Sign up for your FREE subscription to the Ceramic Arts Daily Newsletter and we will give you Recipe Cards for our Favorite High-Fire Pottery Glazes Free!

Wheel Throwing Techniques

For some people, throwing clay on the potter's wheel can be addictive. If you are one of those people, you have come to the right place. Here, professional studio potters provide instruction as well as inspiration for anyone wanting to learn, improve and master wheel throwing techniques. Browse these articles and videos for helpful information such topics as altering wheel thrown vessels or trimming large platters with complex rims. And, if you haven't already, be sure to download your free copy of Five Great Pottery Wheel Throwing Techniques: Tips on Throwing Complex Pottery Forms Using Basic Throwing Skills, which includes detailed well-illustrated, step-by-step pottery making projects by nationally known potters, teachers and workshop presenters.


vangilder620

Pottery Video of the Week: How to Make a One-Piece Box on the Pottery Wheel

Posted On February 7, 2014 40 Comments

In today’s video, Bill van Gilder demonstrates making a lidded jar on the pottery wheel. The beauty of this jar is that you can make the whole thing from just one lump of clay. And less centering is always a good thing, wouldn’t you say?

fieldcup_620

Paying Attention to Design to Create a Gorgeous Wheel Thrown Cup

Posted On January 31, 2014 2 Comments

The key to taking your pots from good to great is careful design (and practice, practice, practice, of course). If you fumble your way through a piece without really thinking it through, well, usually it shows. In today’s video, an excerpt from his DVD Precision Throwing and Intricate Carving, Adam Field explains the design considerations he takes when making one of his cup forms and shows you not only the how, but the why.- Jennifer Harnetty, editor.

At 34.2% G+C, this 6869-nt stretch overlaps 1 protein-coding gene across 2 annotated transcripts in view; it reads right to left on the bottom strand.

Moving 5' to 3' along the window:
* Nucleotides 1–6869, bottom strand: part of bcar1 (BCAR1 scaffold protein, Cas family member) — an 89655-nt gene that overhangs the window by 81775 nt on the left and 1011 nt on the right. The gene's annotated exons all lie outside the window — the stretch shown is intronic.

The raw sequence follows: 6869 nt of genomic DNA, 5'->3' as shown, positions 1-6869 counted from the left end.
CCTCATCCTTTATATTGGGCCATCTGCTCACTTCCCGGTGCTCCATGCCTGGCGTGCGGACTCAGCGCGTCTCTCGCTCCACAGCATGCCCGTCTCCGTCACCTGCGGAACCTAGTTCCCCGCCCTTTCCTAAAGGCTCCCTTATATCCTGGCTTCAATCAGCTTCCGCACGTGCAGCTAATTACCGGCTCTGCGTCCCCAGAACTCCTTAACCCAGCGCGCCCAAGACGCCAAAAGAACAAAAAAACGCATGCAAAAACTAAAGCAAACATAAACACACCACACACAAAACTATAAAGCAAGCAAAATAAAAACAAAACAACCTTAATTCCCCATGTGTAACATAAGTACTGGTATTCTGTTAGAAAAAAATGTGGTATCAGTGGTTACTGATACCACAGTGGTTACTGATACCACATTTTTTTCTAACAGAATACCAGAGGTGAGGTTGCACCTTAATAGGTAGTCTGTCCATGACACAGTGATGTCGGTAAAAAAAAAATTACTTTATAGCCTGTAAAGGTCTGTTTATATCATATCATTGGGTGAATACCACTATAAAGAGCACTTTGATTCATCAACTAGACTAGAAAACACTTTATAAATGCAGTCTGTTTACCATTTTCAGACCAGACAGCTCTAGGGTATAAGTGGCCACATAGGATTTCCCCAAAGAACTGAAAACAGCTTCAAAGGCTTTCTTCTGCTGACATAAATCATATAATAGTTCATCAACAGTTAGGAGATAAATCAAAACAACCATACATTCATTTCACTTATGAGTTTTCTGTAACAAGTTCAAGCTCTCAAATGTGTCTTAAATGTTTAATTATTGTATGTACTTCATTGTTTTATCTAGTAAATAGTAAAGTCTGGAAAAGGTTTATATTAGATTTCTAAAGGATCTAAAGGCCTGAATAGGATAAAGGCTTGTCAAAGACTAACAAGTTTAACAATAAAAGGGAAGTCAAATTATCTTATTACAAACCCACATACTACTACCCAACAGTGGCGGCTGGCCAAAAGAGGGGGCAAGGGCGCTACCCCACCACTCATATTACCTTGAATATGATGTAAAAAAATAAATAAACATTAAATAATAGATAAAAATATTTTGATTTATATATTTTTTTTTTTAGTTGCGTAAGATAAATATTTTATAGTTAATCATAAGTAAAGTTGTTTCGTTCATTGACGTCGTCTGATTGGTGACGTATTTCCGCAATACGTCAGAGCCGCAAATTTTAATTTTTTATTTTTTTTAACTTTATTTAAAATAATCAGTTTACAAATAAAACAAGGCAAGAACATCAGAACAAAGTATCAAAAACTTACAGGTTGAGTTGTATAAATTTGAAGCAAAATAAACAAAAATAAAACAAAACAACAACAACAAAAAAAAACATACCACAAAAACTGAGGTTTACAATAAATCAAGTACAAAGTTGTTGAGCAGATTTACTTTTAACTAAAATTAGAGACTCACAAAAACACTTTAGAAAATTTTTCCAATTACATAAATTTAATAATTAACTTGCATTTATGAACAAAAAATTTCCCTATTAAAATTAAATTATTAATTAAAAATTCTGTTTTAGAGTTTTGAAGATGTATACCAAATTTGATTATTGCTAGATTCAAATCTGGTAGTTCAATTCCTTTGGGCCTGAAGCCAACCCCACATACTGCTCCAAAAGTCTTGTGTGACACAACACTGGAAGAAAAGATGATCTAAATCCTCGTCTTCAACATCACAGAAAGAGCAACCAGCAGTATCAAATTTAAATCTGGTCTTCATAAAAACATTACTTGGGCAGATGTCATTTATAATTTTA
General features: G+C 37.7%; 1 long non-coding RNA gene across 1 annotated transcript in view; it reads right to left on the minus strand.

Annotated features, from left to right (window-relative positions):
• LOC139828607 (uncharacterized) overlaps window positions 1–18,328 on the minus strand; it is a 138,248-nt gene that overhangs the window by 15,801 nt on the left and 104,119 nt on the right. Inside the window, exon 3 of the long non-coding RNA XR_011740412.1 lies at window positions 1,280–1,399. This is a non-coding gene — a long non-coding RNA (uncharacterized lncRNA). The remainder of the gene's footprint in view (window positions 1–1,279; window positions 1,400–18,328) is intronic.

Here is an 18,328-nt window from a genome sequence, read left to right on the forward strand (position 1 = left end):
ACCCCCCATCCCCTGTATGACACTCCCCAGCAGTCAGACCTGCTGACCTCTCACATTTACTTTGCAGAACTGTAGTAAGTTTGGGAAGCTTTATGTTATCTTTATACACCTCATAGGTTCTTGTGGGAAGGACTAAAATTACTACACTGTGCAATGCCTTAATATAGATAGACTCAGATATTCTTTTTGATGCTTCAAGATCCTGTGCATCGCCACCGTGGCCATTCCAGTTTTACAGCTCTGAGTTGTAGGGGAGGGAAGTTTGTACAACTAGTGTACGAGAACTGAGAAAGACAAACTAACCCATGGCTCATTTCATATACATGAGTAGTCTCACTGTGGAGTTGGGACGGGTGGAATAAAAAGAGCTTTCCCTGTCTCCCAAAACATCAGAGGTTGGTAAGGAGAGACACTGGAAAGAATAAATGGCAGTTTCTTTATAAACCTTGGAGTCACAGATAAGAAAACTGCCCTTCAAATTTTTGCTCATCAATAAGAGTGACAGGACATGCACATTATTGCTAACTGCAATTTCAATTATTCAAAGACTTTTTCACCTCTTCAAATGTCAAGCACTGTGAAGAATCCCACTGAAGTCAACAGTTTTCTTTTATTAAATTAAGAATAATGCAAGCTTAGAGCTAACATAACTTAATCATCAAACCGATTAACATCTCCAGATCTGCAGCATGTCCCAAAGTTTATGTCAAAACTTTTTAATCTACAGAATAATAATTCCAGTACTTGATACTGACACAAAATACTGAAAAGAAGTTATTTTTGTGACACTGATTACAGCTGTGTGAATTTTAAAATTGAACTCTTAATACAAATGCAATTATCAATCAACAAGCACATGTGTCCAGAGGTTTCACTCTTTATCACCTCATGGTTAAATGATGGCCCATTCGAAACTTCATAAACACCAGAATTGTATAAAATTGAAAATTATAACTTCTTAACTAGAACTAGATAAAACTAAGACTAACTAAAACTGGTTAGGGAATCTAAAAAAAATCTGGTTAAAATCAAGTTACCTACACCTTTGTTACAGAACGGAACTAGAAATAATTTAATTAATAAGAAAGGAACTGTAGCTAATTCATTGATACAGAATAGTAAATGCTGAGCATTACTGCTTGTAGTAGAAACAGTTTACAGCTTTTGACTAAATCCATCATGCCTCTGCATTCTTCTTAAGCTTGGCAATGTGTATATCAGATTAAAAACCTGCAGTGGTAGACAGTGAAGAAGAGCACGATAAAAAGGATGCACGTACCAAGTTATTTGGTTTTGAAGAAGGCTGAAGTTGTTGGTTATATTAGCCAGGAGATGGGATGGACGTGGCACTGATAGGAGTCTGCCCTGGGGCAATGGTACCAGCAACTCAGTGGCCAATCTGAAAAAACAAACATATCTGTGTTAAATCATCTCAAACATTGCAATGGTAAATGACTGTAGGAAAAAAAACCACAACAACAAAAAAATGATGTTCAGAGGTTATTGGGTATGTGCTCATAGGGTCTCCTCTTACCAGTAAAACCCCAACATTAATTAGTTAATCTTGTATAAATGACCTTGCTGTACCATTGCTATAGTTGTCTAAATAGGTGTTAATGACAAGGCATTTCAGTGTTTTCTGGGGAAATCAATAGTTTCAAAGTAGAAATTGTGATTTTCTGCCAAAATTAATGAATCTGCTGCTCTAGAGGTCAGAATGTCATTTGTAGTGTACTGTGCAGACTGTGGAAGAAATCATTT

Fisher_620

Groovy Ceramics: How to Use Scraps of Molding as Pottery Shaping Tools

Posted On January 8, 2014 25 Comments

When Frank James Fisher noticed a bunch of trim scraps at a local home center, his thoughts immediately went to “clay tool.” Today, Frank explains how he has turned these scraps into handy shaping tools for wheel throwing. Next time you’re at a lumberyard, ask for some of the scraps and try them out

allee620new

Video of the Week: How to Make a Spunky Darted Pitcher with a Slab Spout

Posted On December 27, 2013 8 Comments

In today’s video post, an excerpt from Assembly Required: Building Complex Pottery Forms by Throwing, Altering, and Assembling, Jake Allee shows us how he darts his pitcher forms and adds a spout, along with a little spunk.

cartertrim_620

How to NOT Trim Through the Bottoms of Your Pots

Posted On November 29, 2013 11 Comments

One of the most frustrating things you can experience as a potter is getting a bit overzealous with your trimming and trimming through a foot (face it, we’ve all done it!). Today I am sharing an excellent trimming clip from Ben Carter’s new DVD Design for the Soft Surface: Throwing, Handbuilding, and Slip Decorating. In this clip, Ben shares his fool-proof method of determining the “safe zone” for trimming, which is one of the best explanations I’ve seen.